The recent decisions by the GAPJC clarify in bold terms the reasons why no true progress will be made in our denomination for the full inclusion of LGBT folk until G-6.0106b is gone. None of this is surprising.
Maintaining an amendment in our Book of Order that is violent, exclusive, marginalizing, and deeply-flawed – not to mention in opposition to the movement of the Spirit – is unconscionable. Every Christian who has ever understood the risk involved in being a Christian understands that there is no "safe" way to litigate around G-6.0106b. We simply cannot pass new legislation to interpret what should be removed. If the risk in being just is a risk to the unity of the church, then the unity we have achieved is flawed and needs to be changed.
This has been a long and tedious process; LGBT folks and their allies have given their heart and their trust to the multiple processes that have promised hope and justice in our time. We have trusted in groups that were promised to be safe for discussions, only to have them used against us. We have agreed to moratoriums, only to have them violated. We have stood together at Presbytery meetings and General Assemblies to hear ourselves talked about as if we were some errant act of God's creation: not only second class in our citizenship but second class in creation. We have watched friends' lives deeply and unfairly altered by the full weight of the imbalance of power in this church. We have watched fear used to cower the voices that otherwise would speak for themselves.
And through it all, like Lisa [Larges] and Paul [Capetz] and faithful others, we have persisted. We have remained in the church to try and change it with loving-kindness and the encouragement we share for each other, bonded in the love of God we know so well.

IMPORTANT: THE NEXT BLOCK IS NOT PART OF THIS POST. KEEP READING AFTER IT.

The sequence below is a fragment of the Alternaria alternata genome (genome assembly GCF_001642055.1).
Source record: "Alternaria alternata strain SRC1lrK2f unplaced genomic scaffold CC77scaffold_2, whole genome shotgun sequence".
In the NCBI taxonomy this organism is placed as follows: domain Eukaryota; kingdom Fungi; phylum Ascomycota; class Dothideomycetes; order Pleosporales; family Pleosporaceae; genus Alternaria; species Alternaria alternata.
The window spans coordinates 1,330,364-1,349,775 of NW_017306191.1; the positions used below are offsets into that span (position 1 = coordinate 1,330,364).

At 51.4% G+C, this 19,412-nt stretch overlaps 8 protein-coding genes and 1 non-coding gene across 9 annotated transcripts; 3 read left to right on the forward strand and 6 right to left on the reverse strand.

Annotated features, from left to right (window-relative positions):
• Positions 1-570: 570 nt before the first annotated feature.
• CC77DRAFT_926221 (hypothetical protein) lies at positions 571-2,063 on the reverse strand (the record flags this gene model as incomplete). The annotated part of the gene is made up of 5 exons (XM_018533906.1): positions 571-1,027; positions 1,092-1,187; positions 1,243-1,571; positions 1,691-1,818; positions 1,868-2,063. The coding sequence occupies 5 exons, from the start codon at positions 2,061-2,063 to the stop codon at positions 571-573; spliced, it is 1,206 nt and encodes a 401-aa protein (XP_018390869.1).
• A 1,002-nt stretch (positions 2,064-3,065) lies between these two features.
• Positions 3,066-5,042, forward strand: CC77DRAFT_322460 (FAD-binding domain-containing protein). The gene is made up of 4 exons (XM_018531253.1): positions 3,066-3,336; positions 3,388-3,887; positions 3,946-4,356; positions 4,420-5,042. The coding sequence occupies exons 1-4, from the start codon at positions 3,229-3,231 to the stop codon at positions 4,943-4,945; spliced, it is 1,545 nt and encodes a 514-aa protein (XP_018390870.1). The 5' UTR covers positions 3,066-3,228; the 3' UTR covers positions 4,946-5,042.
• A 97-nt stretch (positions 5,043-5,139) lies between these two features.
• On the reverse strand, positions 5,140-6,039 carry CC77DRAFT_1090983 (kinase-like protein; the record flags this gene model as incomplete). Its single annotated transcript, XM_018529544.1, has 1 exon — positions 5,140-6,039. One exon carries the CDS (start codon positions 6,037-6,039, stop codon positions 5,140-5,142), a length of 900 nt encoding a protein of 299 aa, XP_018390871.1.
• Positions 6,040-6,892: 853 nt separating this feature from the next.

With the many overtures and concurrences coming together in a most amazing way, this General Assembly has a different kind of promise. The overtures to restore the language of the Heidelberg Catechism, to remove G-6.0106b from the Book of Order, to the change the language in the Directory for Worship – all these broaden the call we share: to once and for all, reform this Constitution of ours to reflect all of us.
There can be no interpretation of G-6.0106b, the Heidelberg's redacted language, or the Directory for Worship's definition of marriage. All these need to be made clear for all to hear and see, ringing loudly, so all may hear the peal of welcome. We need to change the Constitution, not create ways around it.
If we rely on any task forces or measures to get around what needs to be removed and changed, we will continue to experience the decisions, divisiveness, and the dehumanization that is evidenced in the recent rulings by the GAPJC.
I fully support MLP and others who unflinchingly continue to call for such changes. May they reflect the deep truth that lies in all our hearts, and may we join in that chorus faithfully and with courage.
I look forward to working together with everyone who has hope for this church, on both sides of the aisles and in-between.
There is an inclusive church beyond these changes, with room everyone, and I believe it is up to us to change it.
Openly Gay Interim Minister, Palisades Presbyterian Church